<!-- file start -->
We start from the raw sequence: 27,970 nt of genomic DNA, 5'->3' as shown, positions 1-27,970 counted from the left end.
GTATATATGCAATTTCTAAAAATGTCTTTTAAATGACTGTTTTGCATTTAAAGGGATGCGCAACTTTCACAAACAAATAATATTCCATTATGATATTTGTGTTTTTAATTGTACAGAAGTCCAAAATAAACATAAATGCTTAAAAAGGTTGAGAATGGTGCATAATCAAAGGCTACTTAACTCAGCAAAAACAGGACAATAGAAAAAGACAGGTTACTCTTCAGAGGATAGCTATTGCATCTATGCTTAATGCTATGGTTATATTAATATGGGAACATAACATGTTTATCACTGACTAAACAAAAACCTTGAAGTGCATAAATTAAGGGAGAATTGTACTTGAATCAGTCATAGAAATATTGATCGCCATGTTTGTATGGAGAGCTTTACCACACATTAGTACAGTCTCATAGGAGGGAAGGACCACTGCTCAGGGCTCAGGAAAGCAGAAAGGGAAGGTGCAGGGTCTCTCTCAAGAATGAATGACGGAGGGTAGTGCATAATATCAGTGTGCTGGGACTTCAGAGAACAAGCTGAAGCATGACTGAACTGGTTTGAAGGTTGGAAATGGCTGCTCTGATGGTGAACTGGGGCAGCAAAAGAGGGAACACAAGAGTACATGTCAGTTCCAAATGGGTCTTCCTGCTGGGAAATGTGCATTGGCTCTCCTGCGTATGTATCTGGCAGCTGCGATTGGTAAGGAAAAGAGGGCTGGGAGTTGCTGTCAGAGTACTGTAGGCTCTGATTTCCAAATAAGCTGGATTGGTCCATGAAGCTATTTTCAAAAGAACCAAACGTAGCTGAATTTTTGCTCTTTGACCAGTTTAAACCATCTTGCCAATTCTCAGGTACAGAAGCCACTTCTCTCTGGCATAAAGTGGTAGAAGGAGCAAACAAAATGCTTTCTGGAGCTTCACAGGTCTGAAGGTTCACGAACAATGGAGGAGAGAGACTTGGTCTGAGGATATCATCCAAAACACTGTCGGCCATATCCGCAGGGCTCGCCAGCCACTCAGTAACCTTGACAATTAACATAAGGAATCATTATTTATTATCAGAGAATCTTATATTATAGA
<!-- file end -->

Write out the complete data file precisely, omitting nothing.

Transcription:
We start from the raw sequence: 27,970 nt of genomic DNA, 5'->3' as shown, positions 1-27,970 counted from the left end.
GTATATATGCAATTTCTAAAAATGTCTTTTAAATGACTGTTTTGCATTTAAAGGGATGCGCAACTTTCACAAACAAATAATATTCCATTATGATATTTGTGTTTTTAATTGTACAGAAGTCCAAAATAAACATAAATGCTTAAAAAGGTTGAGAATGGTGCATAATCAAAGGCTACTTAACTCAGCAAAAACAGGACAATAGAAAAAGACAGGTTACTCTTCAGAGGATAGCTATTGCATCTATGCTTAATGCTATGGTTATATTAATATGGGAACATAACATGTTTATCACTGACTAAACAAAAACCTTGAAGTGCATAAATTAAGGGAGAATTGTACTTGAATCAGTCATAGAAATATTGATCGCCATGTTTGTATGGAGAGCTTTACCACACATTAGTACAGTCTCATAGGAGGGAAGGACCACTGCTCAGGGCTCAGGAAAGCAGAAAGGGAAGGTGCAGGGTCTCTCTCAAGAATGAATGACGGAGGGTAGTGCATAATATCAGTGTGCTGGGACTTCAGAGAACAAGCTGAAGCATGACTGAACTGGTTTGAAGGTTGGAAATGGCTGCTCTGATGGTGAACTGGGGCAGCAAAAGAGGGAACACAAGAGTACATGTCAGTTCCAAATGGGTCTTCCTGCTGGGAAATGTGCATTGGCTCTCCTGCGTATGTATCTGGCAGCTGCGATTGGTAAGGAAAAGAGGGCTGGGAGTTGCTGTCAGAGTACTGTAGGCTCTGATTTCCAAATAAGCTGGATTGGTCCATGAAGCTATTTTCAAAAGAACCAAACGTAGCTGAATTTTTGCTCTTTGACCAGTTTAAACCATCTTGCCAATTCTCAGGTACAGAAGCCACTTCTCTCTGGCATAAAGTGGTAGAAGGAGCAAACAAAATGCTTTCTGGAGCTTCACAGGTCTGAAGGTTCACGAACAATGGAGGAGAGAGACTTGGTCTGAGGATATCATCCAAAACACTGTCGGCCATATCCGCAGGGCTCGCCAGCCACTCAGTAACCTTGACAATTAACATAAGGAATCATTATTTATTATCAGAGAATCTTATATTATAGA